Saturday, December 03, 2011

News for Fuel Tank Owners About Spills

Hey, yesterday's post about a fuel spill in a local creek didn't cover everything. I may have mentioned salmon spawning in Colquitz Creek, but there's also many other fish and living things in that creek and Swan Creek year-round. When kayaking there, we've seen raccoons and many kinds of birds.
The Saanich News wrote an article about these animals and also included information of interest to homeowners with fuel tanks. Turns out that they've got advice on fuel tank maintenance and a pdf to download from the municipality. Knowledge is power. We can learn things to help us keep our neighbourhoods cleaner!

Friday, December 02, 2011

Not In My Back Yard!

The usual meaning of "Not in my back yard" seems to be "Put that inconvenient urban necessity out of sight from MY house" for many people who campaign against sewage treatment systems and jails. Now, as for me, I'm usually more of a YIMBY than a NIMBY. I want my sewage treated responsibly and I figure that as far as jails go, though we don't need as many new prisons as the current federal government is trying to push on us, what jails we do have should be clean, supervised and close enough to urban centres for... but I'm digressing.
I had a NIMBY moment today, on the water. Stephanie took this photo a couple of winters ago, showing Karl paddling on Panama Flats when Colquitz Creek was flooded.
This morning dawned so calm that after walking the dogs I got into my wetsuit. The sun was just rising as I took the little green rec kayak down to the beach. Lovely! The mist was rising off the water and blowing off-shore, the sky was so clear that I could have seen the volcano cone of Rainier if there hadn't been clouds piled up along the Olympics and in the direction of Puget Sound. The weather will probably change later this morning.
Today I took time for only a short paddle to the little rock garden and into Sheep Cove. I had to get back quickly to write this post before going to class. The kingfisher scolded me again, and perched to be admired. Other than him, the rest of the birds pretty much ignored me dabbling along. At the head of little Sheep Cove, I looked up into the bare trees along the tiny creek that pounds down the rocks in the rainy season. There it was -- the little red bridge that I love to see in winter! The tiny creek runs under it, and under another footbridge nearer the shore, and falls into a scoop of shoreline mostly circled by a low cement wall. It was a perfect moment to watch the tide swell up just a little, washing a gentle wave into the scooped pond, and then watch the water drain out. This is the only place I've found with a reversing current like that.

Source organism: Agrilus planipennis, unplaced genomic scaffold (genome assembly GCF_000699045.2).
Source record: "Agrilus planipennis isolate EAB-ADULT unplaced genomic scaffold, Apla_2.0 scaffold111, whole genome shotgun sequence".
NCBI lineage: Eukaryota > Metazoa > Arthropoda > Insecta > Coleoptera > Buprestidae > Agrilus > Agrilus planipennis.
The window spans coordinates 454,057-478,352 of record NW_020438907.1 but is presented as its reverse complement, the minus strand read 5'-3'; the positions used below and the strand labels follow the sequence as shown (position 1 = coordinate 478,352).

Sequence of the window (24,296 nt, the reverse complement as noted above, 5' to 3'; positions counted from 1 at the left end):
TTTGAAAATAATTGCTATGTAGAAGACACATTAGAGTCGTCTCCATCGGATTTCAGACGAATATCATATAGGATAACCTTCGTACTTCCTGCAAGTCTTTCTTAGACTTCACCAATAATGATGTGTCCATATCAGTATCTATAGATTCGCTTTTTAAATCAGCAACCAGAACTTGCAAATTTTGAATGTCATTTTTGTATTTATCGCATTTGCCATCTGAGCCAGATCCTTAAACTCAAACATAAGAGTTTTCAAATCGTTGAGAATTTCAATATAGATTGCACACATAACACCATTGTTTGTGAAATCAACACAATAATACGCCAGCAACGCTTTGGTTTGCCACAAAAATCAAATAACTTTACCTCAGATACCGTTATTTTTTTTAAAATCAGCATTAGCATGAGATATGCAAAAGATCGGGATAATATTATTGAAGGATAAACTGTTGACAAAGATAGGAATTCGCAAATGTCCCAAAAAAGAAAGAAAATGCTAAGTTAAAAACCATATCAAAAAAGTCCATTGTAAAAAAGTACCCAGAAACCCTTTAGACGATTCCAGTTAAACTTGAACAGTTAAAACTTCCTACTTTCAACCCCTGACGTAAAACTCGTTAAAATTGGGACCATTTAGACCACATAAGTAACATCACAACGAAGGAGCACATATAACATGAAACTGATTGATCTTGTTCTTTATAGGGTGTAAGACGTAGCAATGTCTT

I paddled back over winter-clear water, enjoying the sight of the bottom fifteen and twenty feet down as the sun rose higher. The bubbles from my little kayak's wake were still there on the calm water, twenty minutes and more after I'd passed on my way out from the beach.
I passed a floating plastic bag that might have blown off a boat, and a sunken tin pie pan that was probably frisbee-ed from shore. Seeing human trash reminded me of why I had to get to my computer and write this post. There has been another fuel spill locally.
You can read about it in the Saanich News in their article appropriately titled "Oil spill stains urban miracle." It's on the front page, with a sub-heading "Catastrophe strikes Coho-laden creek."
This spill was not from a fuel truck crash. It was from a home heating oil tank that leaked a few days ago.A pipe leading from a homeowner's fuel tank sprung a leak, and over a few days released an estimated 1,000 litres of heating oil into Swan Creek, which drains into Colquitz Creek. John took this photo of Colquitz Creek. That's the salmon stream that we've written about here on the blog, the one Karl and Stephanie have paddled down from Panama Flats.
Swan Creek doesn't run through my own back yard. But it does run past my aunt's condo. I've walked in a little park along this creek that also runs past the townhouses where our friends Leslie and Darren used to live. That fuel tank wasn't mine or in my own neighbourhood, but I must have walked within a hundred yards of it several times before eating and relaxing at a nearby home.